What's the verdict on Biden's first 100 days?

What's the verdict on Biden's first 100 days?

Ever since Franklin Delano Roosevelt promised to rescue the country from the Great Depression during his first 100 days in office, that timeframe has become a customary early benchmark to assess the performance of US presidents.

When Joe Biden took office on January 20, the country was mired in a Depression-like crisis caused by the COVID pandemic and associated economic fallout. So how well has he done during his first 100 days in office? Eurasia Group analyst Clayton Allen explains where Biden has performed best and where he's missed a few shots already.

What key goals has Biden accomplished?

Biden has delivered on his two biggest priorities: passing additional COVID relief measures and accelerating vaccine delivery in the US. He passed a $1.9 trillion package that included $1,400 direct payments to most Americans and has delivered over 200 million vaccine doses so far, twice the amount initially targeted in this first 100 days. Those are unqualified successes. After all, he ran on the promise of bringing America out of the COVID crisis and he's doing it.

At the same time, Biden has moved to reestablish US leadership on climate change issues, end the 20-year war in Afghanistan, and establish a new detente with old adversary Iran. Here the results have been more mixed.

The White House's Earth Day climate summit succeeded in bringing global rivals to the table and producing a new round of emissions reductions commitments — but without a clear plan to deliver on these goals. Biden's Afghanistan withdrawal plan will finally end the country's longest war, but he's drawn bipartisan criticism for leaving the country without a plan in place to ensure stability thereafter. The president's efforts to re-engage Iran and revive the 2015 nuclear deal are still in their early days, but they do have a feasible pathway to a deal late this year or in 2022. Let's see.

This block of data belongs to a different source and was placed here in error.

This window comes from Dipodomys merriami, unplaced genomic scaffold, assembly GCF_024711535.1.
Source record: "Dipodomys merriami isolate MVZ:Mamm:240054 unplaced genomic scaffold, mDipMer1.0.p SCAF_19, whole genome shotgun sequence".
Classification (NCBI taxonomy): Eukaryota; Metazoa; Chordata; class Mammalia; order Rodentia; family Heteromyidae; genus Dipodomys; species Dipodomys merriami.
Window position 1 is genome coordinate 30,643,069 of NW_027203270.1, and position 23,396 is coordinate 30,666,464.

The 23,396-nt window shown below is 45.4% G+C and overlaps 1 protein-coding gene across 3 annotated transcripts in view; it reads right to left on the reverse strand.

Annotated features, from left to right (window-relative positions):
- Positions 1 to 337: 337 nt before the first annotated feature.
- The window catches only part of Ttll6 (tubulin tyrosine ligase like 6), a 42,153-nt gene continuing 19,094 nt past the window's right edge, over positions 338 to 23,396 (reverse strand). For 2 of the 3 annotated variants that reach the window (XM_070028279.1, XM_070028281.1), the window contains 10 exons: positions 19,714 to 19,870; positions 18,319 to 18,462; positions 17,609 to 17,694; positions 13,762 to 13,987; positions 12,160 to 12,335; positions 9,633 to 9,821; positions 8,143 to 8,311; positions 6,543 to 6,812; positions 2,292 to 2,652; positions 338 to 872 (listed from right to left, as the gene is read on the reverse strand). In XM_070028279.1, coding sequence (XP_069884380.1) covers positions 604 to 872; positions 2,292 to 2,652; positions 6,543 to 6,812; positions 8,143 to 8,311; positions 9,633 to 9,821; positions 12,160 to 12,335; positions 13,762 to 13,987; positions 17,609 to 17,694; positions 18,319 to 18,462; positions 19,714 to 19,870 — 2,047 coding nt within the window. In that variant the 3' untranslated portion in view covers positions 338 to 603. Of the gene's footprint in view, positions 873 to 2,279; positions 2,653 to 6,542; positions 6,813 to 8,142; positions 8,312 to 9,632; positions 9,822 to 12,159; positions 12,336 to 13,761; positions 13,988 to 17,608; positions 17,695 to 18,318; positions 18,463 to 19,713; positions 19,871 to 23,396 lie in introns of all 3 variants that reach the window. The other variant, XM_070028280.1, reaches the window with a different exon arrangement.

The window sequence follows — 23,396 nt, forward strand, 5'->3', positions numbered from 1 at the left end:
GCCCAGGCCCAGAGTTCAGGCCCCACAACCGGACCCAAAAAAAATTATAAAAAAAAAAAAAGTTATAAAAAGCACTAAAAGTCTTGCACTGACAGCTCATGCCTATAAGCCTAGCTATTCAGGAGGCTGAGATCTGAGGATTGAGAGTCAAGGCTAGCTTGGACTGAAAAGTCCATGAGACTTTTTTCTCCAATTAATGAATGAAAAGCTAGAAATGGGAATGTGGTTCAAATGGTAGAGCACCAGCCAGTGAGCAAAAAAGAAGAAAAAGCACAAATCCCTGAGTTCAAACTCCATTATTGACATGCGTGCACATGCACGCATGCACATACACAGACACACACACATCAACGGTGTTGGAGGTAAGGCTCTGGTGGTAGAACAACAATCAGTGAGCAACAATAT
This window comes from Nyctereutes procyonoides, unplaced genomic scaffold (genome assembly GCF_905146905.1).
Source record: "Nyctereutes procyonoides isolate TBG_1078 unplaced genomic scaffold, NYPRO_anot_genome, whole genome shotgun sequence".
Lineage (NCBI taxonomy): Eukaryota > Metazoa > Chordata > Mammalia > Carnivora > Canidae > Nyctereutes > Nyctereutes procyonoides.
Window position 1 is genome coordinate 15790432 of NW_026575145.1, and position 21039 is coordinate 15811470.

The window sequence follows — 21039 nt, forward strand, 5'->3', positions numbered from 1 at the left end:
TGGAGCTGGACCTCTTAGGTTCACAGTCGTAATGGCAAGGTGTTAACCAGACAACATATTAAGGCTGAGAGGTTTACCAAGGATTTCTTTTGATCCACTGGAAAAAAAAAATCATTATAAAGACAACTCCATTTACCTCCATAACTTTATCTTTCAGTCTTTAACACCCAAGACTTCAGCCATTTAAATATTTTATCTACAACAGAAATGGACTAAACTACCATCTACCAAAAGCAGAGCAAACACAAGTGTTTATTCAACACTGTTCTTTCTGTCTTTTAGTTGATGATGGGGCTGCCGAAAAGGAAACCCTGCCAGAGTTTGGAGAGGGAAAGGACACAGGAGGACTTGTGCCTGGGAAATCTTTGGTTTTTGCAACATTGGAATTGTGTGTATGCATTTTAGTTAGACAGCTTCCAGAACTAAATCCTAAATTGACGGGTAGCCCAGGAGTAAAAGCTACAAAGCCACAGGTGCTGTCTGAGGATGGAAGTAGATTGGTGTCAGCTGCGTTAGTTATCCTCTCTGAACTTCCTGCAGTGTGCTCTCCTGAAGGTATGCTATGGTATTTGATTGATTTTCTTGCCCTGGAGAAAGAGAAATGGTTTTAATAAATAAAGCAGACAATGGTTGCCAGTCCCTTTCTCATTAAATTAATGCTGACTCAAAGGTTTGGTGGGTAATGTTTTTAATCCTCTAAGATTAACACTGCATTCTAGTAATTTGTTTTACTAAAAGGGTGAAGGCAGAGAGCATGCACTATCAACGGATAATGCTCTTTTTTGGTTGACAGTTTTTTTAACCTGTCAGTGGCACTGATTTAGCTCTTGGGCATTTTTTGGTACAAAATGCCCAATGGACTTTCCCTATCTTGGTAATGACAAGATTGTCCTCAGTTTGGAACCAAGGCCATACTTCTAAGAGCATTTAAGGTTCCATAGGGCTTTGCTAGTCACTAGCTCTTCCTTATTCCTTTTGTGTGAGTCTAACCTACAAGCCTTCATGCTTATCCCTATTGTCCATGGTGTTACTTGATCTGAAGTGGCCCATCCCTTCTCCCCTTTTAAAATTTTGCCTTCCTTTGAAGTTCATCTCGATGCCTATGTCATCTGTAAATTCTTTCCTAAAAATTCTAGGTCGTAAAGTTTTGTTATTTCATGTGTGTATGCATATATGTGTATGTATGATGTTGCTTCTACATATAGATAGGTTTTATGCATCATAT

What goals has he not met?

During the campaign, Biden made big promises about reversing Donald Trump's restrictive immigration policies, including moving the cap on refugees admitted to the country from 15,000, the level set by Trump, back to its historic level of about 65,000. But Biden has in fact decided to temporarily hold the cap on refugees at Trump-era levels — because of the challenges involved in quickly ramping up these numbers. That got him a lot of flak from the progressive wing of his own party. Relatedly, the president has made little progress devising a more humane system for processing asylum seekers at the border, though given the deep divisions on immigration policy in Congress, that seems nearly impossible to achieve not only in the first 100 days but in the next 1,359 as well.

Biden also seems to have underestimated the difficulty of achieving his stated goal of restoring the US's global influence after the retrenchment of the Trump years. This was never going to be possible in 100 days, but the administration seems to have stumbled out of the starting blocks, drawing international criticism for its reluctance to export coronavirus vaccines. The White House also seemed somewhat taken aback at increased Chinese assertiveness as it sought to reset the dialogue with the US's chief global rival. US diplomats have found themselves playing defense instead of relaunching the dialogue on their own terms.

What unexpected issues have arisen and how has Biden dealt with them?